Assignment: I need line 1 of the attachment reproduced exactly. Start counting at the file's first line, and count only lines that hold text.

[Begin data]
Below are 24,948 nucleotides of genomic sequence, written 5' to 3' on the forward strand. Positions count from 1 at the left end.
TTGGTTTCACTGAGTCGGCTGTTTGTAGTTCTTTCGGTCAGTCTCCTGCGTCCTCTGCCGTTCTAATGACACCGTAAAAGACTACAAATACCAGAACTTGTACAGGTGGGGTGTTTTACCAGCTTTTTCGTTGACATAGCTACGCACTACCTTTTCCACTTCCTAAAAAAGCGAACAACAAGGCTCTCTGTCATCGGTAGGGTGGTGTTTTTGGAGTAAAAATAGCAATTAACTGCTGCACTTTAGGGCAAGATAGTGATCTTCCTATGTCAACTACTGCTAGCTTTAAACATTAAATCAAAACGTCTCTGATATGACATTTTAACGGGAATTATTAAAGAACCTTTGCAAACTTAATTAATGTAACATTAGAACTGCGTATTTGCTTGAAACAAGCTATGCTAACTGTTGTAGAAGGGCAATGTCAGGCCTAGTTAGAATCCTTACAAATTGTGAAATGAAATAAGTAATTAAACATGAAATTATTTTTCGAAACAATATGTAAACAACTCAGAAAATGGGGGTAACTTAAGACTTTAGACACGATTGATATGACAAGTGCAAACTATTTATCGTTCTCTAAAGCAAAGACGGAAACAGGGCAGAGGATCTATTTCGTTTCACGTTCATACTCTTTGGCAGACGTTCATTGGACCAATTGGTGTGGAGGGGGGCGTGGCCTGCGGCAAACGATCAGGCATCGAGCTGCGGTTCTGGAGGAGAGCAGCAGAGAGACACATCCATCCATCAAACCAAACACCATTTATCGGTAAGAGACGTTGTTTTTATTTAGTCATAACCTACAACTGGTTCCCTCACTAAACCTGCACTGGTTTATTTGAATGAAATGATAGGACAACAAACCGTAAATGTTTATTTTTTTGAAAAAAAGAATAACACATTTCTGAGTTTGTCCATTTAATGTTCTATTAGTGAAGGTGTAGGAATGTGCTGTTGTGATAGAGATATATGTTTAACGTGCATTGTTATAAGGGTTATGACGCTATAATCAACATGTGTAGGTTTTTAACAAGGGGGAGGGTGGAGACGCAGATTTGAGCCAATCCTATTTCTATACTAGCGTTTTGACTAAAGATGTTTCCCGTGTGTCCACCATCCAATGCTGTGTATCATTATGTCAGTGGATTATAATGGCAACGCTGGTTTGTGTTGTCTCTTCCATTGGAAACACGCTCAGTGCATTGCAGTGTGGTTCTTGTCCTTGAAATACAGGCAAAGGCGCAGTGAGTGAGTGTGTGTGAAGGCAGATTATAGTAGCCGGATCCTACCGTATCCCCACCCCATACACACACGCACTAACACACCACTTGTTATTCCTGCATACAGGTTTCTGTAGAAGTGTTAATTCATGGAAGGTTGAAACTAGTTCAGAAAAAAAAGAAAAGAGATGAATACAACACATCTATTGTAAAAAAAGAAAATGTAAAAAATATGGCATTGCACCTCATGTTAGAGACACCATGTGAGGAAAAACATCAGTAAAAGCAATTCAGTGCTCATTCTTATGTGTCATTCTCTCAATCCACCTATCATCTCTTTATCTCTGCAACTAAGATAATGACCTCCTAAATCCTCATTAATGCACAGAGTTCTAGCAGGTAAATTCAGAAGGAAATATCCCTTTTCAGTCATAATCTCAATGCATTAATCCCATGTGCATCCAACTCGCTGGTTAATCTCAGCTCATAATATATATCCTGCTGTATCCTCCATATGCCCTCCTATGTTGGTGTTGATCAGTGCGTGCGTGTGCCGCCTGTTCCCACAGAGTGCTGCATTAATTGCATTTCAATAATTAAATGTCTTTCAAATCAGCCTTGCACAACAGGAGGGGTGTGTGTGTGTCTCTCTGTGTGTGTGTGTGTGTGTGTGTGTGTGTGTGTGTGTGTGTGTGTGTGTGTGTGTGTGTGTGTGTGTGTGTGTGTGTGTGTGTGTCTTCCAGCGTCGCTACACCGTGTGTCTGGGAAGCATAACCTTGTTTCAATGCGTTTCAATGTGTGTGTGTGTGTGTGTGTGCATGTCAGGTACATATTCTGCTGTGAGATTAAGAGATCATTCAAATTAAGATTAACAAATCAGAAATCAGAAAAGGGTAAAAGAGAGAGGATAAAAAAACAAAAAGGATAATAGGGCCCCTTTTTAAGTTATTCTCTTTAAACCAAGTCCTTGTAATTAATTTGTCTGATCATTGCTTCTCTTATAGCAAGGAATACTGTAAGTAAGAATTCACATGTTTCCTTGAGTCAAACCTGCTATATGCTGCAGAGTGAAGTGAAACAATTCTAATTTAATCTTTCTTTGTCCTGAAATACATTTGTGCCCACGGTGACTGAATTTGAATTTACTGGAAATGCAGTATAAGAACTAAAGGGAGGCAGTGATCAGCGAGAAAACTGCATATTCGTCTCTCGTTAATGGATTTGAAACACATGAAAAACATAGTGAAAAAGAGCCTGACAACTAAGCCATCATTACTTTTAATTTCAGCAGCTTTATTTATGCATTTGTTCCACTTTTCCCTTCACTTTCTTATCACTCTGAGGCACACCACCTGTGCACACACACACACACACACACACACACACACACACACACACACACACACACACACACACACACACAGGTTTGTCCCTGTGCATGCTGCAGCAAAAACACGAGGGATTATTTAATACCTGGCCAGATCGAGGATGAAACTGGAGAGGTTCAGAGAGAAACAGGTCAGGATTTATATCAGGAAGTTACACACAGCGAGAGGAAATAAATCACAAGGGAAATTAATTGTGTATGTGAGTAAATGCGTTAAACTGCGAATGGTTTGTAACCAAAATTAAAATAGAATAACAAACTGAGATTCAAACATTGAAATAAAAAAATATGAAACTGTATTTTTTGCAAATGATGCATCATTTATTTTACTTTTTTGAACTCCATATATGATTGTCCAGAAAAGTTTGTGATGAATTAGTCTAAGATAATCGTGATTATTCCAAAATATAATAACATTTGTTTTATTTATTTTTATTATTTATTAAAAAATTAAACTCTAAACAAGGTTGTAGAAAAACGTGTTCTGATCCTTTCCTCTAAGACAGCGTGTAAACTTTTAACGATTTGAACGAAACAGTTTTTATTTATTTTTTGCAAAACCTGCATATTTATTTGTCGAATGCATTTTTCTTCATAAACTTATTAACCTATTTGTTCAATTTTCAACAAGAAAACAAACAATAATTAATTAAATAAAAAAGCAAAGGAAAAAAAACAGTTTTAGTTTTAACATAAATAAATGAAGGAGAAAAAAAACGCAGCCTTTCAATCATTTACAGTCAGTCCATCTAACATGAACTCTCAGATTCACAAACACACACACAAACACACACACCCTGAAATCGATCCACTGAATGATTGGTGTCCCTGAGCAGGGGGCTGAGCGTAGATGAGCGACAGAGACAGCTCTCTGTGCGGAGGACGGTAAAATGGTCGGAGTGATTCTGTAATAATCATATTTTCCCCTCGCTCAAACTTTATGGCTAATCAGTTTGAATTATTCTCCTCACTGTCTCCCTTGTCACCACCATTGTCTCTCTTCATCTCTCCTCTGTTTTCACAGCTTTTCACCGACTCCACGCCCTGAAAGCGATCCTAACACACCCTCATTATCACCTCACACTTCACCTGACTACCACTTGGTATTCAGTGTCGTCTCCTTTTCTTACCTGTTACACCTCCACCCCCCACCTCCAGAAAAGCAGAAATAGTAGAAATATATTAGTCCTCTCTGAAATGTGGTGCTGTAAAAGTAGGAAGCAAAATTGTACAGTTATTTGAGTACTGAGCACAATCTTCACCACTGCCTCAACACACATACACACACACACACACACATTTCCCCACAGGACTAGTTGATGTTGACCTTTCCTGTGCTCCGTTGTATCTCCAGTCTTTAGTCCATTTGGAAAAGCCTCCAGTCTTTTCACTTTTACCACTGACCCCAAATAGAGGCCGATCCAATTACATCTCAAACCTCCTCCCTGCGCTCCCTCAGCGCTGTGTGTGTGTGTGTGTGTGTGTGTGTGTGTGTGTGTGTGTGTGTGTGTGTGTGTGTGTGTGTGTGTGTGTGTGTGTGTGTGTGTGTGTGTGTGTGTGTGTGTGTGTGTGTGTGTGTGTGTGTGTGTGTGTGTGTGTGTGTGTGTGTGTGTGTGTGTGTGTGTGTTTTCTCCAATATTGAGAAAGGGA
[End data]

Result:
Below are 24,948 nucleotides of genomic sequence, written 5' to 3' on the forward strand. Positions count from 1 at the left end.